It was late in 1993 that the exhumation took place, in Pocoxom (3). This brought us into better communication with the leaders in Pacux; Jesus Tecu and Carlos Chen; and there were human rights workers seeing what we were doing. We were a little nervous what might happen for us, because after the exhumations there were capture orders for the patrollers. But nothing happened. And thank God, once we started to go through Buena Vista, and Xococ (in order to get to the market in Rabinal, and Pacux), we never received any threats.

So the first couple necessary projects were water and education, and we succeeded. We had various groups giving us support, like PROASE, which helps rural communities develop proper education. We had support from Mary Pulvis, the cousin of Dominga (4). We were able to build our own structures, with materials from these organizations, and we were given the wages that would usually go towards workers.

We suffered a bit in those first years, with our crops. The winters were minimal, in terms of rain, and sometimes our corn and beans and Maicillo (sorghum) wouldn’t yield. The terrain was different than it was before; the best land was under the reservoir. 



You must understand that before, when the dam wasn’t here, we had good, fertile lands. By the river, there was flat terrain to plant whatever you desired. Decades ago our parents and grandparents planted fruit trees. In the time for mangoes, we had mangoes. We had bountiful harvests. Sadly I don’t have a photo of this. Each family had their own plot of fruit trees. We had good fish in the river. Natives. There are no fish like this anymore. It’s over. Our parents and grandparents, they raised animals. They sold their products in the market at San Cristobal. They were businesspeople. But now, we’re closed in. If you don’t have a boat, you can’t get anywhere. And if you don’t have gas, you can’t get there either. To leave, to go to a market, you must walk a long distance.


So the dam… it’s just a huge loss for us. Before we could walk right across to the other side. Over there we had jocotes and other fruits. Most of us have some orange trees now, and mangoes, but it certainly isn’t like before. In the area of the river, things grew much better. So I realize now, that when I was a kid growing up here, my parents had a better life. They were always fishing, working on the other side.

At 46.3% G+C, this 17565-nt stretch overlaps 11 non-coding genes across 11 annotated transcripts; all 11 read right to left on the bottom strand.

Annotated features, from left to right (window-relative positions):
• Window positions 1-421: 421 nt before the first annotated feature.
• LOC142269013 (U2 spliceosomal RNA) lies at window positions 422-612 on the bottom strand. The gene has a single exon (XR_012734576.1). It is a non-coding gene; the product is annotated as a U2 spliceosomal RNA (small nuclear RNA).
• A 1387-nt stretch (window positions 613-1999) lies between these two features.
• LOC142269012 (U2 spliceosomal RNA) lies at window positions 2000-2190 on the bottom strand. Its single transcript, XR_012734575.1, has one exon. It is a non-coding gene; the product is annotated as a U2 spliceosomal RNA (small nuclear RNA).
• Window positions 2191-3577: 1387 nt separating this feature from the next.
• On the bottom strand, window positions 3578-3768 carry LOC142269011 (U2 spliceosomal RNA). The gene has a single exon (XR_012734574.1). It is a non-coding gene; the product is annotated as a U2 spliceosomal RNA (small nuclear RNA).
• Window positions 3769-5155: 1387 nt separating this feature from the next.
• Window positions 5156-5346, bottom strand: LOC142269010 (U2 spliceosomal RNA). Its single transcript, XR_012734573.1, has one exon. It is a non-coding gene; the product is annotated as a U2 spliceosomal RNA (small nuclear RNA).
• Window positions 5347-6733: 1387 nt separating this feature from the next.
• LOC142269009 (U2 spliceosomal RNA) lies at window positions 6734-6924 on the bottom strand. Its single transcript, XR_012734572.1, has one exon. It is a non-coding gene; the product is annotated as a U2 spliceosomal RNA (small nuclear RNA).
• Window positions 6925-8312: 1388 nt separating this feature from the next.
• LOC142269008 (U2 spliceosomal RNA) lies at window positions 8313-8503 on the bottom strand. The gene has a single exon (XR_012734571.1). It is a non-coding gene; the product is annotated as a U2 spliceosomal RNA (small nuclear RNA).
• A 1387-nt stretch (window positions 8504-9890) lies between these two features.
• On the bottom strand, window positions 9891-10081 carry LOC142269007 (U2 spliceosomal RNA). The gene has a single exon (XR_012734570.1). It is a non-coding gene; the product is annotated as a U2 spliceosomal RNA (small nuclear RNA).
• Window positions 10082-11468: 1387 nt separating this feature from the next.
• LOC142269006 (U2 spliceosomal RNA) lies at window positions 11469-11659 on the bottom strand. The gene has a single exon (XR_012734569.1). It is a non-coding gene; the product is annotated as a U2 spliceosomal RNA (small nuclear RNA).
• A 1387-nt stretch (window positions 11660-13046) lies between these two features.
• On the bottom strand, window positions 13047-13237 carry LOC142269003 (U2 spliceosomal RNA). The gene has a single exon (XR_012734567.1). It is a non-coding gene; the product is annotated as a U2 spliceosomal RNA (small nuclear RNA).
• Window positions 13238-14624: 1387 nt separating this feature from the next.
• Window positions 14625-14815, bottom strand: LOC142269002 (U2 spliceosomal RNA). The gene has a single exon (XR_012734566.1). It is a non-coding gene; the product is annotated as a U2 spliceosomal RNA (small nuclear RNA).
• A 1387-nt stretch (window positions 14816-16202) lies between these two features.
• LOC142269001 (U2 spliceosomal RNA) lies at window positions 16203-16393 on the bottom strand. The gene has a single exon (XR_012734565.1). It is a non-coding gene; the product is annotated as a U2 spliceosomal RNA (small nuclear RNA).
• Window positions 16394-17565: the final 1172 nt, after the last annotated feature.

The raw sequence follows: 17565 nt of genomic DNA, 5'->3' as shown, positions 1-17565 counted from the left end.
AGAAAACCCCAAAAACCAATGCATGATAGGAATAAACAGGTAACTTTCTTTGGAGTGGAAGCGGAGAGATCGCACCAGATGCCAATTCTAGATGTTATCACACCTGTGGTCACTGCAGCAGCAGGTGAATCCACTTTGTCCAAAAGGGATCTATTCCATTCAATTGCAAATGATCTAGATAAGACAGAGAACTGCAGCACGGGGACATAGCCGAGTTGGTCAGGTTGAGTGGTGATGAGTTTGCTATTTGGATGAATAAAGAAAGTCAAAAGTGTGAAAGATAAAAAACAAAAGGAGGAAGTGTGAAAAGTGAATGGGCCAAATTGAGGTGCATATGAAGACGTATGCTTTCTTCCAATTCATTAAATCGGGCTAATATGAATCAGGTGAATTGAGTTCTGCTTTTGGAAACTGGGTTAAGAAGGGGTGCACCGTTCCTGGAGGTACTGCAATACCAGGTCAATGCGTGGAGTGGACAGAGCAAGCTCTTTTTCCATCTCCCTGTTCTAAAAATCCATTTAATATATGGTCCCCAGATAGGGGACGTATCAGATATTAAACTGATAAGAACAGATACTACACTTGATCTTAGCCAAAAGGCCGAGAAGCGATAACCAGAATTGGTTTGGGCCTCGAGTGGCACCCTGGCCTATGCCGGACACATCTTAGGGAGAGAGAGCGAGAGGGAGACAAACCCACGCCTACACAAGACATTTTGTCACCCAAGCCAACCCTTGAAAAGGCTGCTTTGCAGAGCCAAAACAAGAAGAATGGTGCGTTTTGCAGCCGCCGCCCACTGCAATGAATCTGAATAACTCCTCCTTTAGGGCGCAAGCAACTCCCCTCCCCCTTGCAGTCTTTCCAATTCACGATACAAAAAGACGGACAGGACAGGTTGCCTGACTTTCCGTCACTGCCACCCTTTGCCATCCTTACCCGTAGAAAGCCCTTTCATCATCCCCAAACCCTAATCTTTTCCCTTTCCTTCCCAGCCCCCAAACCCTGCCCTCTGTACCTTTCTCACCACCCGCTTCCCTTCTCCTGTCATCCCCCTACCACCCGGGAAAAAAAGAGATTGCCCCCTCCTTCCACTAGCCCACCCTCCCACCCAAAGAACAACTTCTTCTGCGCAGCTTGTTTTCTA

With the reservoir we have problems traveling, because in the dry season, there is so much garbage in the water, and ninfas (aquatic plants) growing on top, that we can’t get our boats upstream. This is a great damage for us. Before, if the water got dirty, it would just pass. Now, it stays with us. Our lives are forever changed, from times before…

Men from community of Río Negro, circa 1970
 
Anyways, things began to drastically improve for us here after we came into contact with an organization called Cooperacion Aleman. Our friend Cristobal, in Pacux, was working with Vecinos Mundiales (World Neighbors) in sustainable agriculture, and knew of this German group, and the assessor, Don Victor. He told Victor about our story, in Rio Negro, and immediately he wanted to see our place.

So one day, it was winter, I was out fishing in my boat, and here arrives Victor, asking for me. He was with his wife, and they wanted to see it all; our new town, and the site of the massacre. And I told him I could show him these things, of course. So I took him to Pocoxom, he and his wife.

After that initial visit we were in contact, and he started to help us with small projects. He wanted to know what our needs were, and we told him that we needed better boats, and better ways to catch fish. So he helped us get nets, and a community boat. And it was different with Victor, you see, because it wasn’t a loan; he helped us buy these things, because he felt they were necessities for our future. In later years, he would help each family buy a small boat, and paddles, because this was necessary for us to pass over to the other side. 



By the time we developed the new cemetery on the hill above town, we had twelve families. This was in 1999. Victor kept coming and going, and at this point he was talking about starting a large project. His idea was that we write up a request. ‘Something from the entire community,’ he said.

Originally we were thinking about developing a fish hatchery. We went with Victor to Santiago Atitlan, to view a similar project. We talked with people there, to see how easy it might be for us, and how much it would cost. We wanted to see what it was like to keep fish concentrated, and how well it worked.

In Santiago, they were getting something like 15Q per pound. But here, we got much less. Because for the buyers to sell our fish in the market, they had to pay for the transport. After thinking about this we thought it might be too much of an investment, in all regards. We would need tens of thousands of Quetzales, just in materials.